Yesterday, I wrote about how Senate Majority Leader Rodney Tom's disciples cock-blocked a bill that would indefinitely secure funding for homeless services across Washington State and turn it into a pro-landlord "compromise" that actively took funding away from the aforementioned services. Last night, the new version of the bill was heard again, and it passed through the Senate Ways & Means Committee in all its imperfection.

Both bills—the original, homeless-aiding ESHB 2368 and its sad, gutted specter, SB 5875—concern a fee on filing real estate documents, which is considered to be necessary to implement the budget. It's also set to sunset, or be phased out, over the span of a few years.

However, whereas ESHB 2368 would remove the sunset and extend that fee indefinitely, SB 5875 extends it for just a year, leaving the future of the fee unsure. Additionally, SB 5875 adds a new stipulation which kicks nearly half of the funding that would usually go to homeless services over to private renters.

The latter made it through the last Senate Ways & Means Committee of the 2014 Regular Session.

Senate Republicans testified the fee for now was fine, but making it permanent was "a step too far," and that it would make it too easy to never actually address the causes of homelessness.

"This takes away nothing from where we are now," said Sen. Barbara Bailey, (R-Oak Harbor), "but it will keep us focused on readdressing this on a continual basis to try to find solutions."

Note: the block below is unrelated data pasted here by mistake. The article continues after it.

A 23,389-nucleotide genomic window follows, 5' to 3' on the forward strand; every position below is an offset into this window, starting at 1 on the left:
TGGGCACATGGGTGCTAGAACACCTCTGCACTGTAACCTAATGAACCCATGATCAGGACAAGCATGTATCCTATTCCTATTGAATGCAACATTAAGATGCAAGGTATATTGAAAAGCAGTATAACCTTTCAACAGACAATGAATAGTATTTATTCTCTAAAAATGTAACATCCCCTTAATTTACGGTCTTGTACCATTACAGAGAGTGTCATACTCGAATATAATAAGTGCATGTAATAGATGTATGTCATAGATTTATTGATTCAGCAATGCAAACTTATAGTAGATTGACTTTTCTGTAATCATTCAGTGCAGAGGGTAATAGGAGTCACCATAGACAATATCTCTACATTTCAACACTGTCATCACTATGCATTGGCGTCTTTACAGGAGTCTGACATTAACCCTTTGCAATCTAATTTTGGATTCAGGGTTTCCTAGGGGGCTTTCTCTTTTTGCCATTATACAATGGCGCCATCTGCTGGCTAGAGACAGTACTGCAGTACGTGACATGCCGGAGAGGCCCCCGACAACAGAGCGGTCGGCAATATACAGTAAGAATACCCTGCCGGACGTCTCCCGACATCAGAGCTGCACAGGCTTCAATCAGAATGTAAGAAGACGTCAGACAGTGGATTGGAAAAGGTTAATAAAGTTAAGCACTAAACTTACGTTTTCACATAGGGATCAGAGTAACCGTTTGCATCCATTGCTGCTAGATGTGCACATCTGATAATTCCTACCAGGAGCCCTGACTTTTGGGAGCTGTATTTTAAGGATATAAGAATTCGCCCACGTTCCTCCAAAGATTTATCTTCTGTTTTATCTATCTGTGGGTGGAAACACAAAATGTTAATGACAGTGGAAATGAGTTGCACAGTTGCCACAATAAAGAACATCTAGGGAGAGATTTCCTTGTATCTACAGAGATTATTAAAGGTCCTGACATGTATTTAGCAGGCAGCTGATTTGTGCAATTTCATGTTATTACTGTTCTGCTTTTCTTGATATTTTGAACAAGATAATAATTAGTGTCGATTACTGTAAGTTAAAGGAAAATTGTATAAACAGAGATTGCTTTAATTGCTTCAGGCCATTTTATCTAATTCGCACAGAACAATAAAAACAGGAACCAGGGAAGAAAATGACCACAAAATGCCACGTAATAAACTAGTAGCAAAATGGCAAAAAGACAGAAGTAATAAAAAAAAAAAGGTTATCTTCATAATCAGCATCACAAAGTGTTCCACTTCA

Of course, it does actually take away money from homeless programs.

Both Sen. David Frockt (D-Kenmore), and Sen. Jeanne Kohl-Welles (D-Seattle) proposed amendments to 5875, including some which were definitely more like compromises than anything else that has been discussed, and one that explicitly protected tenants from discrimination, but none were passed.

Despite its imperfection, both Frockt and Kohl-Welles voted for the bill anyway, because getting it through now is better than letting it completely die on the vine.

This kind of quibbling and use of the state's neediest populations as political pawns (which, you'll recall, is how this all started) is kind of exactly what everyone was worried about when Tom flipped sides and took over as Senate Majority Leader. Because while he isn't the sponsor on 5875—Sen. Andy Hill (R-Redmond), one of Tom's constituents, is—it's his personal beefs that are functionally behind cutting funding for homeless services.

The bill will now move to Rules Committee, where it can can still be improved upon. It's likely that Frockt, Kohl-Welles, and other Senate Democrats will be working to amend the bill so that it actually provides long-term, salient funding to homeless services.

UPDATE 3:49 PM: In a last-ditch effort, Sen. Andy Billg (D-Spokane) tried to force the bill by going to the Ninth Order, but unfortunately, support came up just short, with a vote of 23-26. Senate Democrats expressed their disappointment, calling the issue "a manufactured problem."

"It’s disappointing,” said Sen. Christine Rolfes, (D-Bainbridge Island), "We offered a solution and it was rejected."